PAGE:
In the last part of the blog, we discussed how to prepare for automation. Now, we’ll cover the big picture - the set up an automation initiative by examining the automation demand funnel, automation implementation methods, governance, and change management.
It’s a rocky road toward executing your automation initiative, but once you get there, you’ll turn around and see that it was all worthwhile. We already covered some important aspects of that journey, so check out the first part of this blog before continuing.
If you’re already familiar with the previous blog, let’s pick up where we left off.
Once your organization decides to start with the set up of an automation initiative, there might be situations where the Center of Excellence won’t be able to meet the demand for automation. To avoid the potential confusion, Therefore, the CoE needs the automation demand funnel, which will provide a constant supply of processes that can be automated. It’s safe to say that the automation demand funnel is one of the essential things to establish before proceeding with the automation initiative in general. Please be aware that an automation demand funnel can also act in a different direction and be too fully loaded. It means that your colleagues who handed in cases may get a late or non-existing response, get demotivated, and slow down the automation initiative.
Having this in mind, let’s explore tips for getting the most from your automation demand funnel.
Automation can become a burden once you want to do it all at once. It’s important not to rush when starting with an automation project and avoid creating unnecessary frustration among employees. By automating all at once, you’ll just create more issues, and there’s a risk that the processes won’t be adequately automated. As we already said in the first part, make yourself scale-ready and then try to scale, not the other way around. Start with some processes and spread awareness for your automation demand funnel one step at a time.
Once again, starting with automation takes time, and it’s essential to do so in stages. You need to devote some time to discovering the processes in your organization and assembling a team that will work on your automation initiative.
Coming up with an automation demand funnel will require collaborating with other employees and learning relevant information from them. Sometimes, you’ll have many questions that may be confusing to employees, so it’s vital to come up with fewer but high-quality questions that will benefit you the most. Too many questions could result in fewer requests for automation.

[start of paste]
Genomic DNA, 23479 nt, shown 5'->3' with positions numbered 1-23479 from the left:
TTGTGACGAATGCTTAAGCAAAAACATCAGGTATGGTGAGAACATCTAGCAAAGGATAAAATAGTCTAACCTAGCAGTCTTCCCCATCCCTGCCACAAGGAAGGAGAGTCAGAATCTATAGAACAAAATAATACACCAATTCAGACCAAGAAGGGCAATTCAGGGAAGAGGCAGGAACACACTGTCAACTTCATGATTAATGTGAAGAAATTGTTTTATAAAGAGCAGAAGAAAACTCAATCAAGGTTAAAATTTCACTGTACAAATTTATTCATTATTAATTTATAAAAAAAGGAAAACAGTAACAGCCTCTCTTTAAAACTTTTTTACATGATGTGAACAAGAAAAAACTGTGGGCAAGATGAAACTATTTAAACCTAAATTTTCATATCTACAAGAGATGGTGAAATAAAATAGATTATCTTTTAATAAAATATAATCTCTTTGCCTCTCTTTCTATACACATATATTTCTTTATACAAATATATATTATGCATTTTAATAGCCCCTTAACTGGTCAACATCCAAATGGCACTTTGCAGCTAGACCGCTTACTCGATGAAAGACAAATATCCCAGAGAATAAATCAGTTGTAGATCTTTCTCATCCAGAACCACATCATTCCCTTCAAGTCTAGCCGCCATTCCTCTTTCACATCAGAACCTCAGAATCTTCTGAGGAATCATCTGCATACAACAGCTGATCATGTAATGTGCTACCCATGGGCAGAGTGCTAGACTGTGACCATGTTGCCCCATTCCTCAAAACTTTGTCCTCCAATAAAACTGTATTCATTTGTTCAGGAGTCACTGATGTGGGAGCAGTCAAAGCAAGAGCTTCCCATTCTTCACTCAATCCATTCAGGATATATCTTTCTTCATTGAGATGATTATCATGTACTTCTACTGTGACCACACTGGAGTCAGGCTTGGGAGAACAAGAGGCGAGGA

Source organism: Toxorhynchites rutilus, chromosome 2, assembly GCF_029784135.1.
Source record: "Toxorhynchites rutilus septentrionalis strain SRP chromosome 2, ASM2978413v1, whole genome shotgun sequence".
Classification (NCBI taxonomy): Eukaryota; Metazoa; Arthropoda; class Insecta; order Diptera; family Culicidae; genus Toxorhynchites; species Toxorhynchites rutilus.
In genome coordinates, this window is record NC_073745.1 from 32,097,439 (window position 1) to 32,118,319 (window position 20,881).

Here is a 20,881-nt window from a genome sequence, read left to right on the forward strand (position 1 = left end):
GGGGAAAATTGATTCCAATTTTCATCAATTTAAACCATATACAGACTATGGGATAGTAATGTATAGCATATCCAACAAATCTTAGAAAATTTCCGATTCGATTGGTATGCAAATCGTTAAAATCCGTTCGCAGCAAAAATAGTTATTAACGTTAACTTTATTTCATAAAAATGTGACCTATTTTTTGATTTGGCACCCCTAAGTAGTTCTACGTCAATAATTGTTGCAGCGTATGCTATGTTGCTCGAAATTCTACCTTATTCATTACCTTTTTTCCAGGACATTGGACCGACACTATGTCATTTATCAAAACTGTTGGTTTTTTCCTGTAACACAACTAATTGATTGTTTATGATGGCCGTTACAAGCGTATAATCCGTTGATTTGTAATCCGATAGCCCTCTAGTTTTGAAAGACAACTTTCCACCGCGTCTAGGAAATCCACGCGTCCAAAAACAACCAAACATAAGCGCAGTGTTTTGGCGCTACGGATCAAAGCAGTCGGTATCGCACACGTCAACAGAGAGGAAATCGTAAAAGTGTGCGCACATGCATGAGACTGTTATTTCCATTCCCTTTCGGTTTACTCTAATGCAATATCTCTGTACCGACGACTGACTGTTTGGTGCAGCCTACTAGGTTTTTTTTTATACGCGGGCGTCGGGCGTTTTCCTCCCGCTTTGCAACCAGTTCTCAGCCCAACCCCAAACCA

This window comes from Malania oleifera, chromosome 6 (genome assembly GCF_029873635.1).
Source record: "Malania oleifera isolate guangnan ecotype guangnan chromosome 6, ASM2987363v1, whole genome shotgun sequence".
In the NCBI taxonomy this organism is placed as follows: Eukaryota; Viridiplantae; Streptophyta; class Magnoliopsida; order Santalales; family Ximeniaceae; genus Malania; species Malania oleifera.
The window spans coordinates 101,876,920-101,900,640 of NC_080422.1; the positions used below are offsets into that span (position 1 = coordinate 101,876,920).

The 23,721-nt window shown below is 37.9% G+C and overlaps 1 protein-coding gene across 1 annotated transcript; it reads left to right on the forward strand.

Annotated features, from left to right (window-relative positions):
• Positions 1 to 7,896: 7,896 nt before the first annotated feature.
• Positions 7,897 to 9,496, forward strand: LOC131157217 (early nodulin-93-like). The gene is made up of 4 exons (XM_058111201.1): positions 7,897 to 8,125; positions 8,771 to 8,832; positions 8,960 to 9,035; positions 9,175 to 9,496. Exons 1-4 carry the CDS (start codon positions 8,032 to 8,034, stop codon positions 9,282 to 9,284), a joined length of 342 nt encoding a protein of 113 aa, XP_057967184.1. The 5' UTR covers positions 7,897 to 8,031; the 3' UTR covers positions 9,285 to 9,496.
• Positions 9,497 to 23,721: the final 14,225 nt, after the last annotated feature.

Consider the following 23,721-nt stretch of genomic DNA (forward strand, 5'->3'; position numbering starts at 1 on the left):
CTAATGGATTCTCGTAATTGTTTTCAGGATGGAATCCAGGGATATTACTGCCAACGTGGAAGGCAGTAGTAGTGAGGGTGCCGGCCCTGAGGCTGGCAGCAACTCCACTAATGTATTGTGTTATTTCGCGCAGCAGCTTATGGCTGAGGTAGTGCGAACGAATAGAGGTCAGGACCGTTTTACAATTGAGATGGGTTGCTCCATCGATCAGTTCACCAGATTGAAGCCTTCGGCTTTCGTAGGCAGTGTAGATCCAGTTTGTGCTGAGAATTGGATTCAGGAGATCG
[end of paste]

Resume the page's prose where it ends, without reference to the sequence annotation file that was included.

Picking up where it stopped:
Once you come up with the initial set of questions and have them answered, try to come up with initial feedback that provides essential information, such as what the automation potential is.
An automation initiative requires the so-called customer-centric approach, which means you need to understand the current mindset of the people in the department seeking automation before coming up with a questionnaire. For starters, as an automation specialist, you should be aware that the departments probably don’t have a clue how automation works or what RPA is. The simpler the questions, the more likely you’ll be able to understand the ongoing processes as described by department members and make a preliminary analysis.
After the initial set of questions is answered, it’s always good to organize another appointment to discuss core questions and validate them before proceeding with a discovery workshop. To get the most out of the workshop, don’t make them too long, as they are likely to take place during the working hours when all stakeholders are busy with their primary tasks and have little to no interest in automation.
This is also the time when the main goals and core KPIs need to be covered and taken into account regarding automation.
The term governance may mean different things for different organizations. Its primary meaning is control. Organized control is perhaps an even better description.